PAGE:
How green are those Cheerios? Well, no — you’re right — Cheerios shouldn’t be green, but I mean green green. Increasingly, restaurants and food service companies are weighing the need to green their operations and products but the results are often not what they anticipated.
According to stories in this week’s issues of two food service industry magazines, QSR and Nation’s Restaurant News (NRN), greening up the kitchen is an effort fraught with as many potential pitfalls as it is possible benefits. Equally as frustrating to customers as it can be for the companies attempting to clean up their acts, many companies that are greening themselves aren’t seeing the payback or the recognition for which they’d hoped. In the worst cases, others are getting credit — a lot, in one case — they simply don’t deserve. More encouraging is that many food service companies are looking at green alternatives to current practices from an ethical viewpoint and not just profit motives.
“Restaurateurs say an ethical obligation to go green, as well as a desire to reap the benefits of good public relations from eco-friendly moves, drive their decisions to embrace green strategies more so than expectations for solid returns on investment,” according to NRN.
In a joint NRN/Retail Systems Research poll, 66 percent of restaurateurs surveyed said they believed going green would make their products more appealing to consumers, but nearly as many — 63 percent — said they felt an ethical responsibility to improve their company’s sustainability as well. Another 63 percent hoped going green would boost the public’s perception of their company as being industry leaders. While 54 percent of those polled hoped they would see some sort of return on their green investment, nearly half — 47 percent — said they didn’t know whether they would or even expect any such return.
From a business and a green perspective, these are encouraging numbers. Sure, they’re not as high as they could be but they do demonstrate a solid movement in the right direction. Except, except … research conducted by Chicago business consultants Maddock Douglas, and Climate Counts, an organization which tracks the impact of corporate doings on the climate, demonstrates a huge disconnect between what companies are actually doing and the public’s perception of those efforts. Maddock Douglas’ research actually extends into 10 different business categories, but two of those categories are concerned with food.
Many companies have proven quite successful in promoting their products as sustainable, but their actual practices are — gasp! — quite the opposite. In the Maddock Douglas survey of 2,032 U.S. adults, General Mills — the maker of brands ranging from Hamburger Helper to Muir Glen — ranked highest among companies in the food and beverage sector scoring 81 out of 100 possible points in public perception. However, General Mills, which also makes Cheerios, scored only 49 points based upon their actual practices.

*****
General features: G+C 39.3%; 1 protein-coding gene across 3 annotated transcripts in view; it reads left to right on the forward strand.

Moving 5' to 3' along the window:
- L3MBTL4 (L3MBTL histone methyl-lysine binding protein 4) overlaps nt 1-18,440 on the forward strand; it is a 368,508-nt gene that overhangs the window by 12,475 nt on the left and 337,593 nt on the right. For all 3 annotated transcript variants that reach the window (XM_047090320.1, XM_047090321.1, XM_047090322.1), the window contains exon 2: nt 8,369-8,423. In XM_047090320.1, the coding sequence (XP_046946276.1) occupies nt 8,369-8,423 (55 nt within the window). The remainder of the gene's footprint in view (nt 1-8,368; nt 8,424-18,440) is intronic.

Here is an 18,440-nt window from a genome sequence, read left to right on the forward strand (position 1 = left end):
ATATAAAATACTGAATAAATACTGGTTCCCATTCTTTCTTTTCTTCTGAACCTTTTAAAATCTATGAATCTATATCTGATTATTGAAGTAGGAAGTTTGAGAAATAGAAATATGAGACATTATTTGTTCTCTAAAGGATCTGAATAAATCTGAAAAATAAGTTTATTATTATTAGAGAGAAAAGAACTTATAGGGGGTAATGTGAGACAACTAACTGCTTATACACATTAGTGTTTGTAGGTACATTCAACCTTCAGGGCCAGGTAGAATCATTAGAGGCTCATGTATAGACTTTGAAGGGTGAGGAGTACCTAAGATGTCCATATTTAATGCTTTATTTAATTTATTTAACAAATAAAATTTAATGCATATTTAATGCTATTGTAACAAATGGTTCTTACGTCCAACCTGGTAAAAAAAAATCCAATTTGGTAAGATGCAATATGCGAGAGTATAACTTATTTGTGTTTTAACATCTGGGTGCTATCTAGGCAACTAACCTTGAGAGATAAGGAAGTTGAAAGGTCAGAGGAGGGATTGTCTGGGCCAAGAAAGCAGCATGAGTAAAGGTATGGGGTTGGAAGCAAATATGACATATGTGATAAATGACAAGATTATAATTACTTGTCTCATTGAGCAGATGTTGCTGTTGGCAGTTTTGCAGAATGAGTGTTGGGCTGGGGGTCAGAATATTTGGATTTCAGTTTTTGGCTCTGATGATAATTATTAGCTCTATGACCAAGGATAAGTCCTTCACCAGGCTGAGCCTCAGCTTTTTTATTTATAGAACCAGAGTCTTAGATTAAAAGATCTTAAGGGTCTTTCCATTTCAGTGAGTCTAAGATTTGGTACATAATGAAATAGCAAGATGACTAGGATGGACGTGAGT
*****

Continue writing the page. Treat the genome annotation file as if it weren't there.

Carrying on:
At the other end, Stoneyfield Farm and Unilever scored well below General Mills in public perception — in fact they ranked below Pepsico, Kellogg, and Kraft — but came in at 81 and 79 points respectively for their actual sustainability practices. Uniliver, incidently, produces Bertolli, Slim-Fast, and Knorr brands in addition to numerous others. Stoneyfield, of course, produces yogurt, milk, and ice cream and — by the way — helps to fund Climate Counts.
Even in the food services industry, those perceptions are misleading. Wendy’s International — you know, the hamburger chain — scored highest among fast food chains in customer perceptions at a healthy 65 points. In actual sustainability, Wendy’s came in at 2. Yes. Two points. In the meanwhile, Starbucks pulled a 51-point ranking for their sustainability practices but scored only 48 for public perception. Burger King received 49 points for perceived greenness, but in practice they’re only eight points above Wendy’s, coming in at 10 points.
Perception, of course, is just as important as practice. For the companies that are working to decrease their footprint — whether it’s in their kitchen or yours — recognition is vital for a couple of reasons. Looking good never hurts the bottom line, but when doing good goes unrecognized, it will hit the bottom line eventually as customers go to other companies they perceive — perhaps incorrectly — as being more environmentally or socially responsible.
Other than that piddling little issue of ethical responsibility, why should a company sink that much money into an effort that won’t be rewarded, especially when they see competitors raking it in without making any sacrifices? Even more important, how will those companies who are trying to do the right thing survive if all their customers are going to those companies that aren’t?